Dealing with Lots and Lots of Point Data in a Web Application

by | May 15, 2015

I recently had a fun question from a student on the Building Custom ArcGIS Server Applications with JavaScript class. He has a busy map service with in excess of 50,000 points on it, and was after some advice as to how to improve performance in a web application he has built to consume that service.

Sure, 50,000 points is a lot of data. But we’ve seen worse and thankfully there are a number of features in the ArcGIS Server API for JavaScript we can take advantage of to keep our users happy when interacting with large data sets like these.

How regularly is the data likely to change?

If hardly at all, consider creating a cached map service from all your points. You won’t be able to send the feature geometries and their associated attributes down to the browser for immediate responsiveness like you could with a Feature Layer, but users can still interact with your data via a QueryTask, although each interaction with a feature will require a server round trip to work.

See: Creating a Cached Map Service in ArcGIS Server

What if you need that level of interaction?

If interactivity is likely to require a lot of round trips, but users are likely to want to focus on discrete geographical areas when using your application, consider using a Feature Layer, and setting its mode to “on demand” so that points are only brought down to the client when the user requires them. Conversely, if users are likely to want to work on large areas with most of the points for a decent period of time, it might be better to use “snapshot” mode and take the initial hit of downloading all the data when the application loads. Experiment to see what works best.

See here for a demo of on demand retrieval.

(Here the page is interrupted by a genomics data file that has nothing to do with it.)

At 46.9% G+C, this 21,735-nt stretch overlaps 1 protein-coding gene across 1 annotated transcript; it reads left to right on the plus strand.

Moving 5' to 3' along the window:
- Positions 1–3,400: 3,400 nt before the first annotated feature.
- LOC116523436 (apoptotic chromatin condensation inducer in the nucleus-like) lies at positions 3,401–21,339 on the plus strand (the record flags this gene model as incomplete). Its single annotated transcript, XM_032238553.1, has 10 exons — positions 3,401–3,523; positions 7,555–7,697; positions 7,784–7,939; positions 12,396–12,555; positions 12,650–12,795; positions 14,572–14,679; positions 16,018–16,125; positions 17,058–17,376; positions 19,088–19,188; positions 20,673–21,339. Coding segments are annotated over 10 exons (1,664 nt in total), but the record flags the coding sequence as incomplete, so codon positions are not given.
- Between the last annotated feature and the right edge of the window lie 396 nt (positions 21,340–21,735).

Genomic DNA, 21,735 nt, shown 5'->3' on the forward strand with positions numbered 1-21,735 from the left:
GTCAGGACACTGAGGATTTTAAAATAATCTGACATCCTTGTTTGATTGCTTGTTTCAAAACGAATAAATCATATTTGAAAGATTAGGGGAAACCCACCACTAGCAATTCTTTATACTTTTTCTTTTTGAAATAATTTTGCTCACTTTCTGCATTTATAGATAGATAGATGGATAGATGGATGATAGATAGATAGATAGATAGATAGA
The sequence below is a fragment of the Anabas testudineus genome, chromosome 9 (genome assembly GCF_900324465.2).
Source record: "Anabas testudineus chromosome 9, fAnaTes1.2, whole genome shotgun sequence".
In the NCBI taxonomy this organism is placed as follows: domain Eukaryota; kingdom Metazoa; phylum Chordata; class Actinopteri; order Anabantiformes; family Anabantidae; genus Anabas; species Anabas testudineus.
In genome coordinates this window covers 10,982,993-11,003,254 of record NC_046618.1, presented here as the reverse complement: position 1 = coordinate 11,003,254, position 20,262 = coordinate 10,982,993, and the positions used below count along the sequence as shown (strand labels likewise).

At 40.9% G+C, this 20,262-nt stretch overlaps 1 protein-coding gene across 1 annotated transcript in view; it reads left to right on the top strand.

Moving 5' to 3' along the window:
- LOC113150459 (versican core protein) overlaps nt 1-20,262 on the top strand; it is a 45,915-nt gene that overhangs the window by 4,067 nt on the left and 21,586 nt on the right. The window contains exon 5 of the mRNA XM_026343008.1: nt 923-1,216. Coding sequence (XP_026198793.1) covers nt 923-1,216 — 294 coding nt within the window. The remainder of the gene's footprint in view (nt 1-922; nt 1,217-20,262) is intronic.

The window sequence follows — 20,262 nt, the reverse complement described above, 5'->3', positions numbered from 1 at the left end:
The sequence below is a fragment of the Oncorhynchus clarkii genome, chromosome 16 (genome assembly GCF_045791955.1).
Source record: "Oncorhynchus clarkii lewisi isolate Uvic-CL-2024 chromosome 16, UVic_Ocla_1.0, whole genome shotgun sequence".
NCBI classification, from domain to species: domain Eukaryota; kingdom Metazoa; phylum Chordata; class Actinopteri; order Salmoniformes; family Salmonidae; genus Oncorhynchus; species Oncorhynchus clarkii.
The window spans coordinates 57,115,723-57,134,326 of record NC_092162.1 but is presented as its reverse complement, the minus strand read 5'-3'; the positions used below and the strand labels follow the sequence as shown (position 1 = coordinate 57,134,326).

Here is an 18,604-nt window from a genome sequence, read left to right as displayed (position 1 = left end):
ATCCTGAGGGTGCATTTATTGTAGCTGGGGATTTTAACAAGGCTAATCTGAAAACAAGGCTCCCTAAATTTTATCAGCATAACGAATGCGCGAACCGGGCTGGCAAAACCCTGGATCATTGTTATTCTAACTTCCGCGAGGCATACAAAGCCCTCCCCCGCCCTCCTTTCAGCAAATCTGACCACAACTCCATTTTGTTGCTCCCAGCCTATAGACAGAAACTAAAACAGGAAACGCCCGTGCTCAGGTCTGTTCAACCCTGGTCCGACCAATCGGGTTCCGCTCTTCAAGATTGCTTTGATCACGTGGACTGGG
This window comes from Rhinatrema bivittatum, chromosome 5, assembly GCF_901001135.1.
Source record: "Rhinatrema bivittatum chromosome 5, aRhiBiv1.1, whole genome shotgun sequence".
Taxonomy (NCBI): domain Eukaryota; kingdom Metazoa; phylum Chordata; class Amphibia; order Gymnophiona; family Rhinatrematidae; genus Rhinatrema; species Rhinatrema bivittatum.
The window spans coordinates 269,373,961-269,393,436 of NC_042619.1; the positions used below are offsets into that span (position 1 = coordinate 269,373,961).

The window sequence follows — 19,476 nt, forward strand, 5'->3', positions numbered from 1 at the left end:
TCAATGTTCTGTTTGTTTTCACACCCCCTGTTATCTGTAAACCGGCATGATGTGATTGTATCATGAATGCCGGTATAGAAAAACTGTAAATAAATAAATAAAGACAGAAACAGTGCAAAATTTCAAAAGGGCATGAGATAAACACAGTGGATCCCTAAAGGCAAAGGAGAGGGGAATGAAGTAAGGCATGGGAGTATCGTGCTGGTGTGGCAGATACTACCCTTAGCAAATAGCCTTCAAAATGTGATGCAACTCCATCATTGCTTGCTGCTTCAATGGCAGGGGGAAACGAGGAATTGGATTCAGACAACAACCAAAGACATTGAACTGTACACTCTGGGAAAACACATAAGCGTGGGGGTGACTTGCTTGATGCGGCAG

Consider clustering your point data

Clustering involves “lumping together” points at smaller map scales, so you don’t display the invidual points, just a single marker with a label that denotes the number of points that marker actually represents.


Esri has a really nice sample that shows you how to do this using the Class Breaks Renderer on the Resources Center:

Do you need to see ALL points at ALL scales?

If you can get away with only showing certain features at certain scales, use scale-dependent rendering. Features can be hidden or displayed only at certain scale levels.

See an example:

So you can see that with a bit of creative use of the API, even layers with gazillions of point features can prevent us from using them in our web applications!


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Mark Lewin
Mark is an authorized Esri and CompTIA CTT+ certified instructor, Esri certified Web Developer Associate and experienced web development professional. In a career spanning over 15 years, Mark has built dozens of sophisticated web applications and taught others to do the same, and has a particular interest in web mapping. Highlights include the development of a highly complex volcanic ash cloud modeling system for the UK's Met Office and using ArcGIS Server and the Flex API, and a state of the art cell phone tracking system for a defense contractor using the ArcGIS Server API for JavaScript. He has taught hundreds of GIS professionals how to build custom applications using Esri's ArcGIS Server and open source platforms (MapServer, OpenLayers, Leaflet) and delivered geospatial software tutorials and demonstrations to thousands

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